JADE GENERAL INFORMATION
Do you know out of all green gemstones being sold in today’s market, which can command the highest price per carat?
I personally would think about emerald, Russian Demantoid, and Jade.
JADE is referred to as the precious rock known as the “stone of heaven” that has been cherished for millennia. Over centuries, nephrite was the only jade known to the Orient. Nephrite is still popular today, both as a less-expensive alternative to jadeite and as a beautiful ornamental stone. And, unlike other jadeite alternatives, nephrite’s mineralogical properties are quite similar to jadeites.
From crystal clear to vivid green, from calibrated cabochons to exquisitely matched beads, jadeite rules the Asian market and has inspired gem buyers and consumers the world over. Jadeite and nephrite share a rich history. Despite the challenges of rough buying and the prevalence of hard-to-detect treatments, the jade market is booming. Your understanding of jade’s ancient heritage, valuable characteristics, and versatile looks will help make you an expert in the buying and selling of this culturally significant gem.
Today’s modern gemologists use the word “JADE” as a generic term only for two distinct mineral aggregates species—nephrite and jadeite. Generally speaking, Jadeite is more commercially valuable than nephrite. Gem-quality jadeite is rarer and usually command price per carat much higher than nephrite of equivalent size and quality.
JADE QUALITY AND VALUE
Jadeite deposits are fairly plentiful worldwide including Myanmar (formerly known as Burma), Guatemala, Turkey, and China. However, top-quality jadeite is rare. Vivid, sleek, and translucent, magnificent jadeite commands some of the highest prices among gems in the international market today.
Color is jadeite’s most important value factor.
Finest green Jade usually possesses pure and penetrating, a vivid green color with no hint of gray that looks intense even from a distance. With hue ranging from pure green to a slightly bluish green or a slightly yellowish green—slightly more yellow in hue and slightly less saturated than emerald. Medium in tone, not too light or too dark.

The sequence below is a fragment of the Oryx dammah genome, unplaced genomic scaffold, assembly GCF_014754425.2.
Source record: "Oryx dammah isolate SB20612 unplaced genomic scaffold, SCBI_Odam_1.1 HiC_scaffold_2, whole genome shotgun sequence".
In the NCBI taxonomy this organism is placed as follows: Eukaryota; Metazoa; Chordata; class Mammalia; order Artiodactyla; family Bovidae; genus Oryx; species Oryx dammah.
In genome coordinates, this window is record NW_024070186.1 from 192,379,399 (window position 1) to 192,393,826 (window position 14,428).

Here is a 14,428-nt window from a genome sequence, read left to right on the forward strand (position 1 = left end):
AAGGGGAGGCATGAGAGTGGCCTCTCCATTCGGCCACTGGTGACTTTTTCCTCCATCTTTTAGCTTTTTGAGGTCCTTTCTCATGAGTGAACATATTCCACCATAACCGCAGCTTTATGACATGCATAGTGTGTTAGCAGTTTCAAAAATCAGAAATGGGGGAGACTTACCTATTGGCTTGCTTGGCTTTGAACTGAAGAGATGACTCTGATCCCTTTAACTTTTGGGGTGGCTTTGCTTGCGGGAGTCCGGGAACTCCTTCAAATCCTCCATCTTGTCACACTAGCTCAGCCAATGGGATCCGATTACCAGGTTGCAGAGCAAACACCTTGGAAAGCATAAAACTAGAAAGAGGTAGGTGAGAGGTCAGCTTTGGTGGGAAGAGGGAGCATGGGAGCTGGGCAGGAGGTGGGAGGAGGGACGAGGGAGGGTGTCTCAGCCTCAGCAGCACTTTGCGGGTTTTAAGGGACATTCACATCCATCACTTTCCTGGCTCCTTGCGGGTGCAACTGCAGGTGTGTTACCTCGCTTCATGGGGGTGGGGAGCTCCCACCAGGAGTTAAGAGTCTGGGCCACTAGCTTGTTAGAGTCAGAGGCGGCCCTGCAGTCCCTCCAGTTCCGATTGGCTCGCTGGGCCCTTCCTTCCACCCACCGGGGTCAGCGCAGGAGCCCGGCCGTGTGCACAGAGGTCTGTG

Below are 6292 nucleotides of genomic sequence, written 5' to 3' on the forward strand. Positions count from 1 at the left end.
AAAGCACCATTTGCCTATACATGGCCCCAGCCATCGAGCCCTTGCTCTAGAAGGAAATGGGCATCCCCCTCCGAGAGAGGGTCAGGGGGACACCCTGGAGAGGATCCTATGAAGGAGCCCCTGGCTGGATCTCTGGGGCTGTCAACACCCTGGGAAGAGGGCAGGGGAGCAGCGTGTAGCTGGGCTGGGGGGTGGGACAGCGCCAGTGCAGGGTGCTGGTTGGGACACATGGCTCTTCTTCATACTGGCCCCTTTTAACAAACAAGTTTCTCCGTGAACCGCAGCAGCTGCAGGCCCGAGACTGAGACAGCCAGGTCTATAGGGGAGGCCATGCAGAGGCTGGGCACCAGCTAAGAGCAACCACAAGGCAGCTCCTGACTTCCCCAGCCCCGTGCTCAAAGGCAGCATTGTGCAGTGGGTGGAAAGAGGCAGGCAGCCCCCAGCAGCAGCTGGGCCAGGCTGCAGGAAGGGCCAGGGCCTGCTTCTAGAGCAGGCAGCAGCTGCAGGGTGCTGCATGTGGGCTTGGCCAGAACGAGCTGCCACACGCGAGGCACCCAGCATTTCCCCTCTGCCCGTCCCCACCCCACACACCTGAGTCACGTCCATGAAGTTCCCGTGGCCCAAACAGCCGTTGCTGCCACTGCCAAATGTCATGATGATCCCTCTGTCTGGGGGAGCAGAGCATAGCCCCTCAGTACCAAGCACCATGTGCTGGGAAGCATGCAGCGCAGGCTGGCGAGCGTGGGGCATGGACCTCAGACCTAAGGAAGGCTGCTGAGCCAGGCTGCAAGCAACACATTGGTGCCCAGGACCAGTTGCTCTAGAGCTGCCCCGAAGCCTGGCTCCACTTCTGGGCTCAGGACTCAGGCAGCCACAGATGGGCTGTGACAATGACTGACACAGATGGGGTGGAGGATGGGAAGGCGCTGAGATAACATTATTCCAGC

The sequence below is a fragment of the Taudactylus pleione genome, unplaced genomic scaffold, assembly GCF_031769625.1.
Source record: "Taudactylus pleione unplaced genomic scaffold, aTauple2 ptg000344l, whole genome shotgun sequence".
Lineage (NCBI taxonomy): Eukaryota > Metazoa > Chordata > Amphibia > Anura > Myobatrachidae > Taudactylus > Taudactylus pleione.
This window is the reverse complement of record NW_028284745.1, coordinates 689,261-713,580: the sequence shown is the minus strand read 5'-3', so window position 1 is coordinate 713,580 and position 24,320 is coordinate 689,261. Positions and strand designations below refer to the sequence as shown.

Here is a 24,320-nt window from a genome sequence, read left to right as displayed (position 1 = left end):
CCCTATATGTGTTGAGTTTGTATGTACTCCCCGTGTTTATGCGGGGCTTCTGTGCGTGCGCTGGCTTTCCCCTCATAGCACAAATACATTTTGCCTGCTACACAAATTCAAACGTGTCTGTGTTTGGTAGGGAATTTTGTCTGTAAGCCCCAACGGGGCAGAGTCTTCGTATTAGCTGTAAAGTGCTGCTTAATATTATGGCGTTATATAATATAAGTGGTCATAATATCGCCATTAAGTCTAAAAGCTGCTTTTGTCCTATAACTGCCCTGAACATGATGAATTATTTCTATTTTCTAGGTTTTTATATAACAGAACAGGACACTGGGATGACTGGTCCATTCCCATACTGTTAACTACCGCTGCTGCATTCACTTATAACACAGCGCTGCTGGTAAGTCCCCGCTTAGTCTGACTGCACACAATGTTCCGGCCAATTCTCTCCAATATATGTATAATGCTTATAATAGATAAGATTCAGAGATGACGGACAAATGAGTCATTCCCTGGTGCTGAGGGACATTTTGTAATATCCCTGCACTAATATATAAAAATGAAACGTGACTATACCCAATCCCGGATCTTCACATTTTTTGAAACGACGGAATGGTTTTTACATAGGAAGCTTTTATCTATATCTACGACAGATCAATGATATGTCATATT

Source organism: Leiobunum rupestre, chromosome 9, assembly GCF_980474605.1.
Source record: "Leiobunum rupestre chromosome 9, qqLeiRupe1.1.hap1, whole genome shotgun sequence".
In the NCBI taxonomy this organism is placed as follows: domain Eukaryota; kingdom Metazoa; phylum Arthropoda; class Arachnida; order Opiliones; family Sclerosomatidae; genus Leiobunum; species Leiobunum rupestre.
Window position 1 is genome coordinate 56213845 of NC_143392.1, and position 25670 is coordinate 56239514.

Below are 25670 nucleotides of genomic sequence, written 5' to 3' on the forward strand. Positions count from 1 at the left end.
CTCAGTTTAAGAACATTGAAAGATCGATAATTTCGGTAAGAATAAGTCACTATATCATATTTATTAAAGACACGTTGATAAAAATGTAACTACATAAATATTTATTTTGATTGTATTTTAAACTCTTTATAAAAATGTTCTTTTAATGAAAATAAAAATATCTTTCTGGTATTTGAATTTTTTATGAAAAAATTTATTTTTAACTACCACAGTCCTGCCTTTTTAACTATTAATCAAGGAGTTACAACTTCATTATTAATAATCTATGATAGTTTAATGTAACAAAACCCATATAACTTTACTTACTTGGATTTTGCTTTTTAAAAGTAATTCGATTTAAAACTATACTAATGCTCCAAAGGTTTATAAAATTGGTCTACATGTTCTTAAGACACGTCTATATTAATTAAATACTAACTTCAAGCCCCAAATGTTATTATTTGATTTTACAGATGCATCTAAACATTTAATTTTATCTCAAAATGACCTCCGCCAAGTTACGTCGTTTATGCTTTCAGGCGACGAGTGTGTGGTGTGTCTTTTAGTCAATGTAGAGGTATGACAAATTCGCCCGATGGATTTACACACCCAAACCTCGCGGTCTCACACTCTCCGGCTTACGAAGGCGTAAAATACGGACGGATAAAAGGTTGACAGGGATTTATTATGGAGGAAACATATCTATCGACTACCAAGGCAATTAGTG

Imperial green jadeite is the rarest. Other shades of green jadeite are more common. In order of market value, these include:
In general, being the same degree of color saturation, darker tones are more valuable than lighter tones.
In 1784, China took over Burma (now Myanmar), an area rich in jadeite deposits. China’s emperor, Qianlong, was impressed with this so-called “new jade” from the remote mines. Today, top-quality green jadeite is often known as Imperial in honor of Emperor Qianlong’s enthusiasm for the gem. He ordered that all jadeite rough from the conquered area be brought to Beijing for fashioning into exquisite jewelry and carvings.
The Chinese court was astonished by Burmese jadeite’s gorgeous color. The intense green of top-quality jadeite made even the best green of nephrite look rather muted.
In addition to green, jadeite can be lavender, red, orange, yellow, brown, white, black, or gray. Lavender jade is less valuable than top-color green jadeite, but it’s worth much more than the lower-quality green hues. And lavender jadeite attracts buyers uniquely interested in its unusual color. Black is more common in nephrite, but also occurs in jadeite. Black jadeite is usually carved. But around 2000, black jade from Guatemala began to develop a following among jewelry designers and buyers.